Falling off the cliff face – dealing with devolution and common sense

03 April 2013

We Brits seem to have a funny relationship with devolution. Open the paper one day and you will find the cry of ‘post code lottery’ when things are different in different place. Look the next day and you will see cries of ‘local people must decide’.

With rail devolution on the agenda it is important that all passengers’ interests continue to be represented and voiced. There will always be administrative cliff faces which produce consequent behaviours.

Free car parking at many stations outside of London, where big metropolitan authorities hold sway, can lead to people driving across the boundary to save money – not really good for anyone. Fare zones and boundaries need much attention. The mire that was the interaction between National Rail and Transport for London has been much cleared up inside London as Oyster pay as you go has spread. However, once you head out of the Oyster boundary it can get mighty confusing.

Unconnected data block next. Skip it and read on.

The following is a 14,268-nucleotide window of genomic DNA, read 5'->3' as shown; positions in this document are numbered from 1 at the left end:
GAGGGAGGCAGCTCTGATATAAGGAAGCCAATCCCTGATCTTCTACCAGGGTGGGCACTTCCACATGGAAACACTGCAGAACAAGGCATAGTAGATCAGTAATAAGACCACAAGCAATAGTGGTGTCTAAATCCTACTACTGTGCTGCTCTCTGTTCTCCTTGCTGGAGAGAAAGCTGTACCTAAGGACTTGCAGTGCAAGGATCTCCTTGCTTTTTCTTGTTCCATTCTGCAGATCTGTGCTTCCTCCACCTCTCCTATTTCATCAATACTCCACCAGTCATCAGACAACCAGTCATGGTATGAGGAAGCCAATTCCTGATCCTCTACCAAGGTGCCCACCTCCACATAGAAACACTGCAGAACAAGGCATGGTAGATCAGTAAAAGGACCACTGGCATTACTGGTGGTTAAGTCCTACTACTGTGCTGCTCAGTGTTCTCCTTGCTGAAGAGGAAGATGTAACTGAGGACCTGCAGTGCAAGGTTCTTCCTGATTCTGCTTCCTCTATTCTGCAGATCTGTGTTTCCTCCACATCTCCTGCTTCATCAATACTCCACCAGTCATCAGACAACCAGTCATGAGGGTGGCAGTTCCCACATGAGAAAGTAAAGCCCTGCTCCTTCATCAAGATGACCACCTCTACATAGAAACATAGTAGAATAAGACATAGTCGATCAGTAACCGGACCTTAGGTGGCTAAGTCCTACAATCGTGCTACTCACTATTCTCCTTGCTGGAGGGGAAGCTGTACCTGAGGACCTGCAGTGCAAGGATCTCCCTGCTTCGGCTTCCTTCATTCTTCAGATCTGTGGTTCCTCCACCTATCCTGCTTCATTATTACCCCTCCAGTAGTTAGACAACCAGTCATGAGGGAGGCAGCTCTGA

Do most people who have a travelcard know that they can use that to get to the boundary and then just pay for the rail travel beyond? My regular travel to Sevenoaks is always much enlivened by having to queue at London Bridge to buy my Zone Three extension which cannot be bought anywhere other than a station. This does not encourage anyone and it adds a ten minute penalty to the journey – and adds to costs of the industry.

The cliff faces of devolution will need careful work to ensure they are as shallow as possible. Steep cliffs will cause resentment.

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